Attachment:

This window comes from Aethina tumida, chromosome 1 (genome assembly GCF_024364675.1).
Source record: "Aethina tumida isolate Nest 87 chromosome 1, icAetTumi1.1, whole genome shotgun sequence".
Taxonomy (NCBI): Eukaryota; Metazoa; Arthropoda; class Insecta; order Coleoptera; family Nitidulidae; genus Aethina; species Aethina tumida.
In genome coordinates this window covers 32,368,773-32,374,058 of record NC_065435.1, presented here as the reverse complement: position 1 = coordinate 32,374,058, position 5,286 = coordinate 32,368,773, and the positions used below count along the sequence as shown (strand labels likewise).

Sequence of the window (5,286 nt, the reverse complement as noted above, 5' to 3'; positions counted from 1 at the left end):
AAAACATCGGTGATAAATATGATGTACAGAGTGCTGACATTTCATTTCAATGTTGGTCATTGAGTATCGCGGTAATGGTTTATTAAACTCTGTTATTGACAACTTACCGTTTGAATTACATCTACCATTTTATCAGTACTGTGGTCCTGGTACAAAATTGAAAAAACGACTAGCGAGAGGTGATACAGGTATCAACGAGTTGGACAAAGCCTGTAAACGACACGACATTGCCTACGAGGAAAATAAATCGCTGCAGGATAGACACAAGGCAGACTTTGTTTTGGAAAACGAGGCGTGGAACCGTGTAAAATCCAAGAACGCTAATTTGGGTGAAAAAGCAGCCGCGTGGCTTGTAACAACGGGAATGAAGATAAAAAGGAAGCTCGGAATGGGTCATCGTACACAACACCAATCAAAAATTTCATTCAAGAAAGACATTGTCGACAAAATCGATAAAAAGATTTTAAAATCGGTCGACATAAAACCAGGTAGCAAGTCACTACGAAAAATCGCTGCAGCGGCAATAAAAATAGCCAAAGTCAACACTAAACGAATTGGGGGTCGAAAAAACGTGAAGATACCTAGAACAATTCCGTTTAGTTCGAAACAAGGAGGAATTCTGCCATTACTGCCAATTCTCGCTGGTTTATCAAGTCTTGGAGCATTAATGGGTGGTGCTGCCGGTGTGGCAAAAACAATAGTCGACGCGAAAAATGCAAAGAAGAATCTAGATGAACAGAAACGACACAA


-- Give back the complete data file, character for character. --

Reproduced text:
This window comes from Aethina tumida, chromosome 1 (genome assembly GCF_024364675.1).
Source record: "Aethina tumida isolate Nest 87 chromosome 1, icAetTumi1.1, whole genome shotgun sequence".
Taxonomy (NCBI): Eukaryota; Metazoa; Arthropoda; class Insecta; order Coleoptera; family Nitidulidae; genus Aethina; species Aethina tumida.
In genome coordinates this window covers 32,368,773-32,374,058 of record NC_065435.1, presented here as the reverse complement: position 1 = coordinate 32,374,058, position 5,286 = coordinate 32,368,773, and the positions used below count along the sequence as shown (strand labels likewise).

Sequence of the window (5,286 nt, the reverse complement as noted above, 5' to 3'; positions counted from 1 at the left end):
AAAACATCGGTGATAAATATGATGTACAGAGTGCTGACATTTCATTTCAATGTTGGTCATTGAGTATCGCGGTAATGGTTTATTAAACTCTGTTATTGACAACTTACCGTTTGAATTACATCTACCATTTTATCAGTACTGTGGTCCTGGTACAAAATTGAAAAAACGACTAGCGAGAGGTGATACAGGTATCAACGAGTTGGACAAAGCCTGTAAACGACACGACATTGCCTACGAGGAAAATAAATCGCTGCAGGATAGACACAAGGCAGACTTTGTTTTGGAAAACGAGGCGTGGAACCGTGTAAAATCCAAGAACGCTAATTTGGGTGAAAAAGCAGCCGCGTGGCTTGTAACAACGGGAATGAAGATAAAAAGGAAGCTCGGAATGGGTCATCGTACACAACACCAATCAAAAATTTCATTCAAGAAAGACATTGTCGACAAAATCGATAAAAAGATTTTAAAATCGGTCGACATAAAACCAGGTAGCAAGTCACTACGAAAAATCGCTGCAGCGGCAATAAAAATAGCCAAAGTCAACACTAAACGAATTGGGGGTCGAAAAAACGTGAAGATACCTAGAACAATTCCGTTTAGTTCGAAACAAGGAGGAATTCTGCCATTACTGCCAATTCTCGCTGGTTTATCAAGTCTTGGAGCATTAATGGGTGGTGCTGCCGGTGTGGCAAAAACAATAGTCGACGCGAAAAATGCAAAGAAGAATCTAGATGAACAGAAACGACACAA